Here's a shot of the area with the sod removed and clue as to what the next step is!

From Chabot Terrace Community Garden

Step 1 - Size-up and Planning

So, where did this crazy idea come from anyway? It's something that has been on Brandy's mind and heart for quite a few months, perhaps even years. To say she has a green thumb would be an understatement and now that we have three kids, food choices have been something we both consider seriously almost every day.

Jake had the idea last year to remove the sod to the right of our driveway, but it seemed unrealistic at the time. We thought about it more over the time since then and, with the recent pummeling of the economy, there has been talk in the media remembering the "Victory Gardens" from WWII. The ideas spurred us on.

We have great relationships with our neighbors:
  • Right across the street is a wonderful Indian family whose culinary convictions are aligned with the Ayurvedic diet. When one cooks food in the Ayurvedic style, it is vegan, organic, and only fresh. They have often shared with us many wonderful and exotic dishes after dinner and guests. Their young boy is a playmate of all three of our kids which makes the relationship more consistent. Since she is a culinary instructor and has a strong interest in the purity of her ingredients, they are a natural partner in this effort to bring out food from the earth.
  • Next door is a great older couple that has been growing strawberries and tomatoes for years. They have agreed to sacrifice a little of the grass on their side of the property line and also allow use of their lawn irrigation to install a drip system for plants on their side.
  • Other neighbors are showing interest, but not necessarily participating. We fully expect that as the plants grow, the interest will grow with it, especially with a total of 9 kids on our small street.
So we decided, after conferring and getting commitment from our two closest neighbors, to go for it.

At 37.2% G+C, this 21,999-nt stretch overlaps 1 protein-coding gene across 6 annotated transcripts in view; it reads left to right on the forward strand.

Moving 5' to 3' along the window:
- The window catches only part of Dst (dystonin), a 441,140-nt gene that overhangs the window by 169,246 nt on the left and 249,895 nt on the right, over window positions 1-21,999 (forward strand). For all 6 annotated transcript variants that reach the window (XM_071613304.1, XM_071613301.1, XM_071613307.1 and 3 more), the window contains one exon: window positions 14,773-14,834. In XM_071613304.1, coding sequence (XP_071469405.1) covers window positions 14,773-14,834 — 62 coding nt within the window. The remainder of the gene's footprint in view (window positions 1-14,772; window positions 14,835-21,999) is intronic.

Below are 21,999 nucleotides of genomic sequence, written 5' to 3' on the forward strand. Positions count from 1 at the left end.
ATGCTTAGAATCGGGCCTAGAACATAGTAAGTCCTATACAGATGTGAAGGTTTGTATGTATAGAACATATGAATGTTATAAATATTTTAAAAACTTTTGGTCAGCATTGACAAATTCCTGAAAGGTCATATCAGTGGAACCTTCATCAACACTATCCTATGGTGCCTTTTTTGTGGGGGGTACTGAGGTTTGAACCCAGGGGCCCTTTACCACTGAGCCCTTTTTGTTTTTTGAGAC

We started by stringing line on the ground to lay out the sod that would be removed. We left it up for over a week to get a sense of how it would feel to walk around it every day. As a result, we adjusted the side on our neighbor's lawn to accommodate more room for getting in and out of the car.

From Chabot Terrace Community Garden

From Chabot Terrace Community Garden

Next update - Sod removal!

Wednesday, April 29, 2009

Kicking it off

Ok, so this will be a blow-by-blow on the creation of our little community garden.

WHAT: We ripped out a section of lawn and replaced it with a garden. It was done on the front lawn, on a section that was adjacent to our neighbor. We got buy-in from our neighbor to support the garden from creation to maintenance. We also enlisted the help of neighbors across the street to pitch in.

WHY: We want to eat local and organic. We can't imagine a more local food source than 15 feet outside out front door! A side benefit is a garden is infinately more interesting than a patch of grass. With our three young kids, interesting is more than just the opposite of boring - it's education!

HOW: For as little $$ as possible. All aspects will take cost first into account, followed closely by an evaluation of safety and health. Aesthetics will also play a large role in the design and evolution of the garden. The goal is to create food with the lowest cost and impact on the environment. To that end, recycling, water conservation and minimal extras will be the controlling factors.

This blog will be a repository for all of our learnings, successes, failures and a documentary of the experience. We plan to include pictures, video, how-to guides and probably quite a few how-not-to guides as well.

We're off!

Jake and Brandy Olsen